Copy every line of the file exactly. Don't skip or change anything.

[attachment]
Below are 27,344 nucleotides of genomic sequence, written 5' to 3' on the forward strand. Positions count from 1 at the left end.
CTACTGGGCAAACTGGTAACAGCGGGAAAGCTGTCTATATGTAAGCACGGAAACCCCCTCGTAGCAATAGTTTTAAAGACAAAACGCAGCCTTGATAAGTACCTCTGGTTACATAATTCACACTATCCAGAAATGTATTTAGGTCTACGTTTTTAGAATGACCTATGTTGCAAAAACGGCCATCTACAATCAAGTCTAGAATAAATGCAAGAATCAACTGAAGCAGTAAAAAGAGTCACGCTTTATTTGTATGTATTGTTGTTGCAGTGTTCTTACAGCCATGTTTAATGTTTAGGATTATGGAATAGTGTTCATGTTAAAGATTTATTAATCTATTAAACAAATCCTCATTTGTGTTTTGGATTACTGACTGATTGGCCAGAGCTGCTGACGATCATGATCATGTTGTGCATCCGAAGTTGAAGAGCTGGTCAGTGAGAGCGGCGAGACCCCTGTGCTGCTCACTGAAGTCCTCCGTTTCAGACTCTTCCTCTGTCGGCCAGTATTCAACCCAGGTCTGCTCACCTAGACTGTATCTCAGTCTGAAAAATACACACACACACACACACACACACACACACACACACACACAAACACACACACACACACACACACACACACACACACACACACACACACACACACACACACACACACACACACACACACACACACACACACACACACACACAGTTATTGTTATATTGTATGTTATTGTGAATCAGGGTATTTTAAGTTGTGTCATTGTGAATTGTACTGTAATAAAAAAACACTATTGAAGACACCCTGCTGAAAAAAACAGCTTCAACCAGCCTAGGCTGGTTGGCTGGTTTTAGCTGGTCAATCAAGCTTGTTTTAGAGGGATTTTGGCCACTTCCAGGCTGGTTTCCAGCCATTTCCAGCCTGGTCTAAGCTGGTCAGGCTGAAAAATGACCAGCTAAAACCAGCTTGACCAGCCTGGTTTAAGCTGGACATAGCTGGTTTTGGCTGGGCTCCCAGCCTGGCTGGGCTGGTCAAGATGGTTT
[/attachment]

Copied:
Below are 27,344 nucleotides of genomic sequence, written 5' to 3' on the forward strand. Positions count from 1 at the left end.
CTACTGGGCAAACTGGTAACAGCGGGAAAGCTGTCTATATGTAAGCACGGAAACCCCCTCGTAGCAATAGTTTTAAAGACAAAACGCAGCCTTGATAAGTACCTCTGGTTACATAATTCACACTATCCAGAAATGTATTTAGGTCTACGTTTTTAGAATGACCTATGTTGCAAAAACGGCCATCTACAATCAAGTCTAGAATAAATGCAAGAATCAACTGAAGCAGTAAAAAGAGTCACGCTTTATTTGTATGTATTGTTGTTGCAGTGTTCTTACAGCCATGTTTAATGTTTAGGATTATGGAATAGTGTTCATGTTAAAGATTTATTAATCTATTAAACAAATCCTCATTTGTGTTTTGGATTACTGACTGATTGGCCAGAGCTGCTGACGATCATGATCATGTTGTGCATCCGAAGTTGAAGAGCTGGTCAGTGAGAGCGGCGAGACCCCTGTGCTGCTCACTGAAGTCCTCCGTTTCAGACTCTTCCTCTGTCGGCCAGTATTCAACCCAGGTCTGCTCACCTAGACTGTATCTCAGTCTGAAAAATACACACACACACACACACACACACACACACACACACACACAAACACACACACACACACACACACACACACACACACACACACACACACACACACACACACACACACACACACACACACACACACACACACACACACACACAGTTATTGTTATATTGTATGTTATTGTGAATCAGGGTATTTTAAGTTGTGTCATTGTGAATTGTACTGTAATAAAAAAACACTATTGAAGACACCCTGCTGAAAAAAACAGCTTCAACCAGCCTAGGCTGGTTGGCTGGTTTTAGCTGGTCAATCAAGCTTGTTTTAGAGGGATTTTGGCCACTTCCAGGCTGGTTTCCAGCCATTTCCAGCCTGGTCTAAGCTGGTCAGGCTGAAAAATGACCAGCTAAAACCAGCTTGACCAGCCTGGTTTAAGCTGGACATAGCTGGTTTTGGCTGGGCTCCCAGCCTGGCTGGGCTGGTCAAGATGGTTT